So, IMHO, I think get the wheel you want, spoke is great because it has tendency to flex if you were to go off-roading or unexpectedly go over big bumps, it will be far more forgiving. It also means about $500 more as an option!
  13. EJ_92606

    EJ_92606 Rider

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    I don't think the spokes create an issue, its just a question of whether the cast wheels handle slightly better on pavement.
  14. Emoto

    Emoto Sure, why not?

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  15. RichBMW

    RichBMW Long timer

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    Wow, thanks for the detailed response.:clap

    :lol3 That was funny! I liked the summary that Montauk gave though, I knew the was a more scientific explanation:clap
  16. grpweld

    grpweld Been here awhile

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  17. Voluhzia

    Voluhzia iExplorer

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  18. Emoto

    Emoto Sure, why not?

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    :evil
  19. TuonoBiker

    TuonoBiker Been here awhile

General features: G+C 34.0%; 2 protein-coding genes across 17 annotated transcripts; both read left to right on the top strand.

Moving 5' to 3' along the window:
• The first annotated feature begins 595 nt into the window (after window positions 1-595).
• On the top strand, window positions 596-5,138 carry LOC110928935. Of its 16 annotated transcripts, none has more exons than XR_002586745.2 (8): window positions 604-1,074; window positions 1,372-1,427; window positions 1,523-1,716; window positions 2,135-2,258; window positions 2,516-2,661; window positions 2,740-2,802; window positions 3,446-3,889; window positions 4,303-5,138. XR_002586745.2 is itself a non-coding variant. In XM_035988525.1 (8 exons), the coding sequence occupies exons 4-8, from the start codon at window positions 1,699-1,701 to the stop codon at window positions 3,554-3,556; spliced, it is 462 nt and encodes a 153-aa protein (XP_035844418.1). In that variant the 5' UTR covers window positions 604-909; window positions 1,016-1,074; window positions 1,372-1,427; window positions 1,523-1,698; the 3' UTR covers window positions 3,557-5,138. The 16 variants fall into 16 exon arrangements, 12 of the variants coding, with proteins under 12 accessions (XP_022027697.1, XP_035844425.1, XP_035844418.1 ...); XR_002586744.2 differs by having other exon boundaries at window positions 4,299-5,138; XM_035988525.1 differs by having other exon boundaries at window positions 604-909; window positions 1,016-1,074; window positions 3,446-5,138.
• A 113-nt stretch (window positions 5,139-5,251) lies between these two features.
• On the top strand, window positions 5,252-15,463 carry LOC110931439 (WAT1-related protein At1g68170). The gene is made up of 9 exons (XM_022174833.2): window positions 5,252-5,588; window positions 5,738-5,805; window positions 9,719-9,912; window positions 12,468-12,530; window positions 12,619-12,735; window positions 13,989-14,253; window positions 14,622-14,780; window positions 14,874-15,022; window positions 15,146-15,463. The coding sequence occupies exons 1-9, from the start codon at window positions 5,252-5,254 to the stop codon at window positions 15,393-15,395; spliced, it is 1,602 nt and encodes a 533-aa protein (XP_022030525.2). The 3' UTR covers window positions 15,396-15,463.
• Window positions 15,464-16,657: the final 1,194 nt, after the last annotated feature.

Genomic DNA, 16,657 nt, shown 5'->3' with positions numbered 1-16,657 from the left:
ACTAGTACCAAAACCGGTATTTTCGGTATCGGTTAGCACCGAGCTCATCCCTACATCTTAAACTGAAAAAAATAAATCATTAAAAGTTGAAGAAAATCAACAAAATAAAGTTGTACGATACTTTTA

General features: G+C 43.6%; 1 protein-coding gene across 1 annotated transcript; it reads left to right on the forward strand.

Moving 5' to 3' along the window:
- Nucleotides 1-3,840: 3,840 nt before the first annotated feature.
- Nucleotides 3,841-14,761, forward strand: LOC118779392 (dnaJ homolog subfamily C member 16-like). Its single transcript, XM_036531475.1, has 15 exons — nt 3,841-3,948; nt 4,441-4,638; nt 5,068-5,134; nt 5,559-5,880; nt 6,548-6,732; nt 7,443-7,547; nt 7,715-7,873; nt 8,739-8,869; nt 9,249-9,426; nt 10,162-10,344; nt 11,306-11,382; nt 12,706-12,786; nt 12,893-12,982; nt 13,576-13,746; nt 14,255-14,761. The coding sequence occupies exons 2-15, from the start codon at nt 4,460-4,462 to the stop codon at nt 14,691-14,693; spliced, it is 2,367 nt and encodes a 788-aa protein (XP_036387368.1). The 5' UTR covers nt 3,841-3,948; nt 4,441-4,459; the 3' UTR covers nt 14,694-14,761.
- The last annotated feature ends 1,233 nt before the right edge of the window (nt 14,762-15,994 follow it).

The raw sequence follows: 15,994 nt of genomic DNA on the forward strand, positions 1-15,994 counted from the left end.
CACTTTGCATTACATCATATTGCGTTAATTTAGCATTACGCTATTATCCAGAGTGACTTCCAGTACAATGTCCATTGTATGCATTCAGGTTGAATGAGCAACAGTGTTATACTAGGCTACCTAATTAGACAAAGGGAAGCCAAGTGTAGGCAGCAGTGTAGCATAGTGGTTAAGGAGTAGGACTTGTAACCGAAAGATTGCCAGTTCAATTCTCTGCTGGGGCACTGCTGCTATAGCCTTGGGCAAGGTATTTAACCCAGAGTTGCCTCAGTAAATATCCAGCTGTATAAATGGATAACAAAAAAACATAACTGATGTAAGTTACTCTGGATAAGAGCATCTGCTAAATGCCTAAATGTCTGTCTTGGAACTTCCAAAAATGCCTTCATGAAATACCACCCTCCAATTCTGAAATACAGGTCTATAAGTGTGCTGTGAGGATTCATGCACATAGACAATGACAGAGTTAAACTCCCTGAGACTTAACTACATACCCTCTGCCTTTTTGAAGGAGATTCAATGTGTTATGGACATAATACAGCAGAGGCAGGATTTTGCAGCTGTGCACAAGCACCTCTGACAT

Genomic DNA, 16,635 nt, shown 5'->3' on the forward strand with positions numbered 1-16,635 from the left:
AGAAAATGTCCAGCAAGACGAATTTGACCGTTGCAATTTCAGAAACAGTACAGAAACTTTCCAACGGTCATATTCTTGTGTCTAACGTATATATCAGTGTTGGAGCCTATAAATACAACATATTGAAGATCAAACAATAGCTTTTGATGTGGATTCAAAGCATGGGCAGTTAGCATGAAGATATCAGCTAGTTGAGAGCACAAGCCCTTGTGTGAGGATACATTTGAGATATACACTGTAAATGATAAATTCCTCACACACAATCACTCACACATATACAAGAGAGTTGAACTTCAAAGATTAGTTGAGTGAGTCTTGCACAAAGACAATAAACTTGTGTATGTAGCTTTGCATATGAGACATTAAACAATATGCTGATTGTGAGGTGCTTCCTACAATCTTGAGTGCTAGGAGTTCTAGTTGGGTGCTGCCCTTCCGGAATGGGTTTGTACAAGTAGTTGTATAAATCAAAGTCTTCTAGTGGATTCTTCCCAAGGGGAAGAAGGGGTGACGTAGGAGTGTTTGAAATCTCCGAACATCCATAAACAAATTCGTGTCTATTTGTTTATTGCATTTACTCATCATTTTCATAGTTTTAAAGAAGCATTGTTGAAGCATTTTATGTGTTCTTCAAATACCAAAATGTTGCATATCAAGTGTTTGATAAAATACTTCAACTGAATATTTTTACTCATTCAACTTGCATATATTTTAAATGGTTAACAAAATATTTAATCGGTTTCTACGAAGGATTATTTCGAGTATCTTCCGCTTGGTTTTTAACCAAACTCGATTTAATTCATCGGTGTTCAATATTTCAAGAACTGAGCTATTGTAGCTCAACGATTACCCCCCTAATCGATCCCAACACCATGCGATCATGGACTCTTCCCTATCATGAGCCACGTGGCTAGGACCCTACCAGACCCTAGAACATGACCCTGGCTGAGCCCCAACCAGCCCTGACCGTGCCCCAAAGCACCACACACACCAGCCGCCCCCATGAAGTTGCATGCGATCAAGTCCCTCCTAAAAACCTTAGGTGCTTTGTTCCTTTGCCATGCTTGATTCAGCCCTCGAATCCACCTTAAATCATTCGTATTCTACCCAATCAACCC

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    This is why I love the ADV forum.....can't imagine reading this response over on the vtwinforum where I, from time to time, tune into the latest "hadda lay 'er" down harley threads. lol

    Very detailed and it forced me to think back to my college Calculus-based physics class. :D
  20. Montauk

    Montauk Been here awhile

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    Official Fuel consumption as taken from press release:

    90km/h l/100km is 4.1 L (57mpg)
    120km/h l/100km is 5.5 L (51mpg)

    The 120km using 5.5 L (51 mpg) of gasoline seems high fuel usage. I would expect this machine would run leaner, so I would expect it more like 53-54 mpg at 75 m/hr speed. What do you guys think?

    I don't own a recent R1200GS, therefore I cannot relate. For my current bike the difference lies about 2-4 mpg at those speeds in approximation and mine is not leaner at all.